• By Joel Streed

Guiding values uncovered in century-old letter

October 27, 2021
Mayo Lost-Letters-laying on an old wooden trunk

Every now and then, you hear about surprising finds at flea markets, yard sales or in an attic. Items that appear ordinary are actually extraordinary, maybe even priceless. Recently, a Minnesota man had just such an experience. But the value of his find wasn't monetary. It was historical.

Watch: Lost Mayo letter from 1896 offers glimpse into Mayo values

Journalists: Broadcast-quality video (2:22) is in the downloads at the end of this post. Please courtesy: "Mayo Clinic News Network." Read the script.

"This is a flower sack of Aaron Dayton's that he used on his farm. There are certain artifacts from the Civil War that he used. This is a binocular case. This is a ledger from the Ravine House. Some of the many bank statements."

For Fillmore County historian Brian Huggenvik, opening this trunk was like opening the door to the past. A treasure trove of history packed into a trunk that hadn't seen the light of day in 40-plus years and probably hadn't been opened even longer. Huggenvik discovered the trunk in a basement of a building in Lanesboro, Minnesota. The trunk belonged to Aaron Dayton, whose family owned the Ravine House, which served as a hotel and stagecoach stop in the area.

But it was another piece of paper with ties to a different Southeastern Minnesota business that caught Brian's eye.

"We found a letter from William Mayo," says Huggenvik.

Doctor William J. Mayo.

"It didn't click initially. Actually, it was just like: 'This just can't be.'"

Dr. Mayo's letter was in response to a scathing letter that Dayton had sent to him. At issue: a $50 charge for medical services Dr. Mayo provided one of Dayton's farmworkers.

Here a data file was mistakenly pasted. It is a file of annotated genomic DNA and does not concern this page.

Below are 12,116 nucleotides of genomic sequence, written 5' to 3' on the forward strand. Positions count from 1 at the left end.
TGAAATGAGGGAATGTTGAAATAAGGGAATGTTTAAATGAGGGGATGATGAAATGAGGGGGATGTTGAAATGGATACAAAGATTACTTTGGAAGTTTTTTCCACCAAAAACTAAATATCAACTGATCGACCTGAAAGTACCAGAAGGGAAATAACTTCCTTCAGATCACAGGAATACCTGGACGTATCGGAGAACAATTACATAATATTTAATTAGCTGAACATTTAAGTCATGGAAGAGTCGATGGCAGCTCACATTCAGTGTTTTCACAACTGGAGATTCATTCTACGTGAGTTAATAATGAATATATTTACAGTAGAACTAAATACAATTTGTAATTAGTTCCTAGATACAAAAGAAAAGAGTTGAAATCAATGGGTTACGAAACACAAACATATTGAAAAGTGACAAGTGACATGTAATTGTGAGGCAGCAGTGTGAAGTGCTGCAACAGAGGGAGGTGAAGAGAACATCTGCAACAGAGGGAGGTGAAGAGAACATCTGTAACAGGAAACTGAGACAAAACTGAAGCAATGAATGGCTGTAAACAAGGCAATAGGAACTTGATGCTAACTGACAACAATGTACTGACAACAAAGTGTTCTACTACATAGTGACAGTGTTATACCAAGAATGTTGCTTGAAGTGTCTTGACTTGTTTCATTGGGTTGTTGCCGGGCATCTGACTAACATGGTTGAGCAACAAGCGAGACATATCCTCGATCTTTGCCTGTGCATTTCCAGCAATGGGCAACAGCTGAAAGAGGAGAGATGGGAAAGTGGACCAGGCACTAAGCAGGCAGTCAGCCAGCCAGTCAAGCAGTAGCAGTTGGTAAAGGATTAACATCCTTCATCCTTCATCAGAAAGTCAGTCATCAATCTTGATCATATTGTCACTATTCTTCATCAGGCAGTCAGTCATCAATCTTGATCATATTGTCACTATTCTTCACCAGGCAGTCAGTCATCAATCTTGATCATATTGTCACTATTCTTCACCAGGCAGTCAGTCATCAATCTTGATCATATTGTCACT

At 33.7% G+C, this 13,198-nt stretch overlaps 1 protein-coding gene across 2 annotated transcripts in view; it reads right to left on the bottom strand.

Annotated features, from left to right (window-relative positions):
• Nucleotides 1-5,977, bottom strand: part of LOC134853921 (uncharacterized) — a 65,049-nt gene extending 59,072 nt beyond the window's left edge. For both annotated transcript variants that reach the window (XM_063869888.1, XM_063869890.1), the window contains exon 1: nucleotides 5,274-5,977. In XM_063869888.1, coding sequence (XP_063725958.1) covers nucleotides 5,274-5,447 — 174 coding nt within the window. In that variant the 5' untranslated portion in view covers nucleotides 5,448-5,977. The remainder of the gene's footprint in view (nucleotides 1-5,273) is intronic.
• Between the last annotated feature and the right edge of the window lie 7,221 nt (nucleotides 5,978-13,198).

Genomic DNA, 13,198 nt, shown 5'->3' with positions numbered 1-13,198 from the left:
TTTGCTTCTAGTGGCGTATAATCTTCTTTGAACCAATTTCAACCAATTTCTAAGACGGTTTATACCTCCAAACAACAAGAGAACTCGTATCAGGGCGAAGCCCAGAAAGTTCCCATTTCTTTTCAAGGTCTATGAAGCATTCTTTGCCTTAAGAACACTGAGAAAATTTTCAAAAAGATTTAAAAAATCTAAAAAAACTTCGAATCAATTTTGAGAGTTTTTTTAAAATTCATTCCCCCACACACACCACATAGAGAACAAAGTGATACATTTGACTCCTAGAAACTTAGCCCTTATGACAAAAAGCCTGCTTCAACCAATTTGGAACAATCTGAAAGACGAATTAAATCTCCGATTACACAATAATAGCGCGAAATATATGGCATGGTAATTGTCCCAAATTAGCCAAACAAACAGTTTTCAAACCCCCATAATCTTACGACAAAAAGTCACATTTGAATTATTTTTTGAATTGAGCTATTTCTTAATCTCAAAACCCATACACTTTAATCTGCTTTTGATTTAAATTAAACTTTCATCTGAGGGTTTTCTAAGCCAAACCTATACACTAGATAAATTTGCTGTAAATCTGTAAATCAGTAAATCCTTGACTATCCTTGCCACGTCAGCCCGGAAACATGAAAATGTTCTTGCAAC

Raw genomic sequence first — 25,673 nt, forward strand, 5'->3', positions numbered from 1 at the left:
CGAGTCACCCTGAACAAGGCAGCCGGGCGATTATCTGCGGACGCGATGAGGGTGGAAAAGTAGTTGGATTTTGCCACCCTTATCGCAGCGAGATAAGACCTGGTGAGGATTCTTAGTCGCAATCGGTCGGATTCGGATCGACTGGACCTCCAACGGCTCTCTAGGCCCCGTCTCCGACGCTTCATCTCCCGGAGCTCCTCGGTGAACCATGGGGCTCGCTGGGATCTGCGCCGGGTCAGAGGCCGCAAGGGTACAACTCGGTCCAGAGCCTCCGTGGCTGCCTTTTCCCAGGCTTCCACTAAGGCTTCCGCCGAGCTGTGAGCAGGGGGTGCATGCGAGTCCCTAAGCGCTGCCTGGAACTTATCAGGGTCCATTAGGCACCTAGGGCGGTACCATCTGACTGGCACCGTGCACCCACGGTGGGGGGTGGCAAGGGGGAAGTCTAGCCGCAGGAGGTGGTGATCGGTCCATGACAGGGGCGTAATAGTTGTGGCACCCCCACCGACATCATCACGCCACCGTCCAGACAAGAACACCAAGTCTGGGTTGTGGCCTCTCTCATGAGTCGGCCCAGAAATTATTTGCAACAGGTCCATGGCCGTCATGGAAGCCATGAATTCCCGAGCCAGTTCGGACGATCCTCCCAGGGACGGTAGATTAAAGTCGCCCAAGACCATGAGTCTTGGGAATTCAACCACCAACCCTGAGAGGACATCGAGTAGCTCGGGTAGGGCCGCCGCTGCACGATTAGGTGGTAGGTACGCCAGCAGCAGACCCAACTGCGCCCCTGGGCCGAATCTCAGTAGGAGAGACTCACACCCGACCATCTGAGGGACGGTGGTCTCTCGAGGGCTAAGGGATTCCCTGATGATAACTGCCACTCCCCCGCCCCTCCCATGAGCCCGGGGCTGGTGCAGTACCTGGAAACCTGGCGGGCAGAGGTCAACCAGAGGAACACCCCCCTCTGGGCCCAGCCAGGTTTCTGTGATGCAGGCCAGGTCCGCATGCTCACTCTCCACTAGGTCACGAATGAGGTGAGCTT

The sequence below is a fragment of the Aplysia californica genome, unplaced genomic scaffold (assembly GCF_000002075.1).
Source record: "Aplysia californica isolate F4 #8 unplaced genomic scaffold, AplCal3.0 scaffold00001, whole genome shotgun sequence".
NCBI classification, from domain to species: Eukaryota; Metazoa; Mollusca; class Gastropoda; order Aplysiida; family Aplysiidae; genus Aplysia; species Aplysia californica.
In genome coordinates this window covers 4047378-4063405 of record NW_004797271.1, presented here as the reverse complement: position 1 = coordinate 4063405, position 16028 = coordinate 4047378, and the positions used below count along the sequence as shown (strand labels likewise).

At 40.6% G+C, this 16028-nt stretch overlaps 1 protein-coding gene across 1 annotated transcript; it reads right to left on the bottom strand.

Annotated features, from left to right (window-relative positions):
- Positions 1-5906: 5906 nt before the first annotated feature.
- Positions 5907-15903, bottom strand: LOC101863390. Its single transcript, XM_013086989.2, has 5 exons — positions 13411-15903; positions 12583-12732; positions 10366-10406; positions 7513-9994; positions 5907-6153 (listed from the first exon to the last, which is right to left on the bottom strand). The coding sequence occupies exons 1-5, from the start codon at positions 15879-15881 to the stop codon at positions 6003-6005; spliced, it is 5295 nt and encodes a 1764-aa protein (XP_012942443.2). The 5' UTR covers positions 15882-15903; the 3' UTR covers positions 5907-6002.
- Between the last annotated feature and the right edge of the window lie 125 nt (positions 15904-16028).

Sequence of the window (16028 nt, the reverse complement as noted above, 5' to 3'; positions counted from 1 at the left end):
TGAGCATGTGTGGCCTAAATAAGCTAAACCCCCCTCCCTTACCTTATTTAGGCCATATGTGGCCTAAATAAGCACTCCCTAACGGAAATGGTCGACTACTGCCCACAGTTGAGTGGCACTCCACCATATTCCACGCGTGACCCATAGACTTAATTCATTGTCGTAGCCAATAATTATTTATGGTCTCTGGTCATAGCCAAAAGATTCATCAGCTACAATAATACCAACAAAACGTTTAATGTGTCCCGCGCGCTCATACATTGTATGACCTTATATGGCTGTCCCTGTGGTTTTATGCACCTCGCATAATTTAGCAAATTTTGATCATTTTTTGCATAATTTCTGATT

"I was like, ah, just gave me goosebumps right away. I was like, 'I'm holding a piece of paper that's from the Mayo brothers.'"

Krista Reese is Brian's daughter. She is also a nurse at what is now Mayo Clinic.

"I can't believe I'm actually holding a piece of paper that W.J. Mayo, actually, you know, he typed and then signed. It still has the watermark," says Reese.

"Dear Sir, your proposition will be accepted with pleasure on our part. The question of expenses was talked over ..."

For Mayo Clinic historian Matt Dacy...

"... We have every desire to do the fair thing. With kind regards to Mrs. Rolfe, I am yours very truly, W.J. Mayo."

... These letters are a keyhole into Dr. Mayo's values.

"Where Dr. Mayo stood for what was right. He believed in making his case in doing those things, but he was not out for the ultimate financial gain. His real purpose was to serve the patient," says Dacy.

And setting the stage for the future.

"And so the nonprofit Mayo Foundation of today was exactly being created at that time, and here is a real-world daily situation of how he lived that out."

All captured in a letter tucked away for over a century.

"They went above and beyond for the patient."

"Needs of the patient came first."

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